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dc.contributor.authorChen, Weien_US
dc.description.abstractThis dissertation contains three papers from two projects. The first two papers (Chapter Two and Chapter Three) are from a project entitled â Managing Flounder Openings for Maximum Revenue.â The objective of this project is to (1) estimate the monthly dockside price of summer flounder and identify seasonality in this price; and (2) set up a mathematical programming model to maximize the landing revenue by allocating the federal government quota on summer flounder across twelve months.

In the first paper (Chapter Two), various forms of inverse demand equations are used to estimate the dockside price of summer flounder. These models are evaluated based on their out-of-sample forecasting performance. A structural functional form is selected. In the second paper (Chapter Three), the selected price equation for summer flounder is applied into a revenue maximization model with both the federal government quota constraint and biological constraints from twelve months. The model is solved using CONPOT Solver of GAMS 21.5. The results of the scenarios indicate that the industry should move the landing effort from the period of October â February to the period of March â August. Comparing with historical data, this method can increase $44.73 million for the industry of landing summer flounder from 1991 to 2005.

The third paper (Chapter Four) investigates how Chinaâ s soybean import prices and domestic prices of soybeans and soybean products affect Chinaâ s soybean imports. Since 2000, soybeans have been the U.S. leading agricultural exports for bulk commodities. China is the largest importer of U.S. soybean exports. For Chinaâ s soybean crushing industry, imported soybeans are inputs rather than final products and used to produce soybean meal and oil. A differential production model, which is derived from a two-stage profit maximization model in producer theory, is adopted in this research. Estimates are used to calculate conditional and unconditional price elasticities for Chinaâ s soybean imports from its major source countries â the United States, Argentina, and Brazil. In addition, the Divisia index and unconditional output price elasticities are obtained for Chinaâ s soybean imports. Estimation results support the hypothesis that Chinaâ s soybean imports are determined by its domestic demand for soybean meal, rather than soybean oil. This implies that U.S. agribusinesses should pay attention to the dominant role of Chinaâ s demand for soybean meal and animal feed. U.S. agribusinesses can also use results in this research to evaluate how Chinaâ s soybean imports from different source countries will change when either international market prices or Chinaâ s domestic market prices change.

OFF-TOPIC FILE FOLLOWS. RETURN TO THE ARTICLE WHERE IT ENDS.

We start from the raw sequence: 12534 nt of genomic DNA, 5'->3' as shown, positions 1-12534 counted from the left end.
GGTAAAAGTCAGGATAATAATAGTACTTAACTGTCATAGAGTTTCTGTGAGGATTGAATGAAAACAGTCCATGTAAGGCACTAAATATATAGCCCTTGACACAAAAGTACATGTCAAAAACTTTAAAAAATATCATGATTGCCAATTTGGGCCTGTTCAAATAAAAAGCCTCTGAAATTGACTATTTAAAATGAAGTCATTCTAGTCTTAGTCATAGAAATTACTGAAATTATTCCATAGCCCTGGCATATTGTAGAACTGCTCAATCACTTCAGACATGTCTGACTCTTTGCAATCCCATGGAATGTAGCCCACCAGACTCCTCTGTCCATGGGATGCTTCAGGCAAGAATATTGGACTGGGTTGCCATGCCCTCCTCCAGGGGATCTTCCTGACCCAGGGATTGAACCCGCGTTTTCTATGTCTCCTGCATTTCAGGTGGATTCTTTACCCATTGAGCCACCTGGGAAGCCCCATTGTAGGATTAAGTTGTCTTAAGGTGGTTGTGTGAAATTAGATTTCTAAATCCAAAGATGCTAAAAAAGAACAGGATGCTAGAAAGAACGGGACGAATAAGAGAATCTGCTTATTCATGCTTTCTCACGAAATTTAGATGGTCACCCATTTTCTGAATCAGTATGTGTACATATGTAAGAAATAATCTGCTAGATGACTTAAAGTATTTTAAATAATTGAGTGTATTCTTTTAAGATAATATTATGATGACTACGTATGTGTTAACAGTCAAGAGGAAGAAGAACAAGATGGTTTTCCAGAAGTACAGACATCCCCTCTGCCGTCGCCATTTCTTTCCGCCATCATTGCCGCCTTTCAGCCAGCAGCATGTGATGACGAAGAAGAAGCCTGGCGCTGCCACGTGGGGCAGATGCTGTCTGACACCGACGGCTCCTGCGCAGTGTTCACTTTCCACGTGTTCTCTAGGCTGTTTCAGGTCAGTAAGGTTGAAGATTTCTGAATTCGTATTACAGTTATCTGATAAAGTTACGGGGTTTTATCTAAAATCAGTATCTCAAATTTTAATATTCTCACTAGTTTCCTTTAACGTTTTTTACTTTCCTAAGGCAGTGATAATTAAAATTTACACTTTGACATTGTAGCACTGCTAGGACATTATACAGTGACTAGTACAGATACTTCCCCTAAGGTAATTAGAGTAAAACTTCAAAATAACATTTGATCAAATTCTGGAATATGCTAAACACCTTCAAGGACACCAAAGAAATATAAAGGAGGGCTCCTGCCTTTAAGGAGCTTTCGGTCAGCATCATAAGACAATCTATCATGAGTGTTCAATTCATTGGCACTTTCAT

dc.publisherVirginia Techen_US
dc.rightsI hereby certify that, if appropriate, I have obtained and attached hereto a written permission statement from the owner(s) of each third party copyrighted matter to be included in my thesis, dissertation, or project report, allowing distribution as specified below. I certify that the version I submitted is the same as that approved by my advisory committee. I hereby grant to Virginia Tech or its agents the non-exclusive license to archive and make accessible, under the conditions specified below, my thesis, dissertation, or project report in whole or in part in all forms of media, now or hereafter known. I retain all other ownership rights to the copyright of the thesis, dissertation or project report. I also retain the right to use in future works (such as articles or books) all or part of this thesis, dissertation, or project report.en_US
dc.subjectrevenue maximizationen_US
dc.subjectinverse demanden_US
dc.subjectsummer flounderen_US
dc.subjectdifferential production modelen_US
dc.subjectChinaâ s soybean importsen_US
dc.titleThree Essays on Price Analysis of Summer Flounder and China's Soybean Importsen_US
dc.contributor.departmentAgricultural and Applied Economicsen_US
dc.description.degreePh. D.en_US D.en_US Polytechnic Institute and State Universityen_US and Applied Economicsen_US
dc.contributor.committeememberMuhammad, Andrewen_US
dc.contributor.committeememberPeterson, Everett B.en_US
dc.contributor.committeememberMarchant, Mary A.en_US
dc.contributor.committeecochairKauffman, Daniel E.en_US
dc.contributor.committeecochairTaylor, Daniel B.en_US

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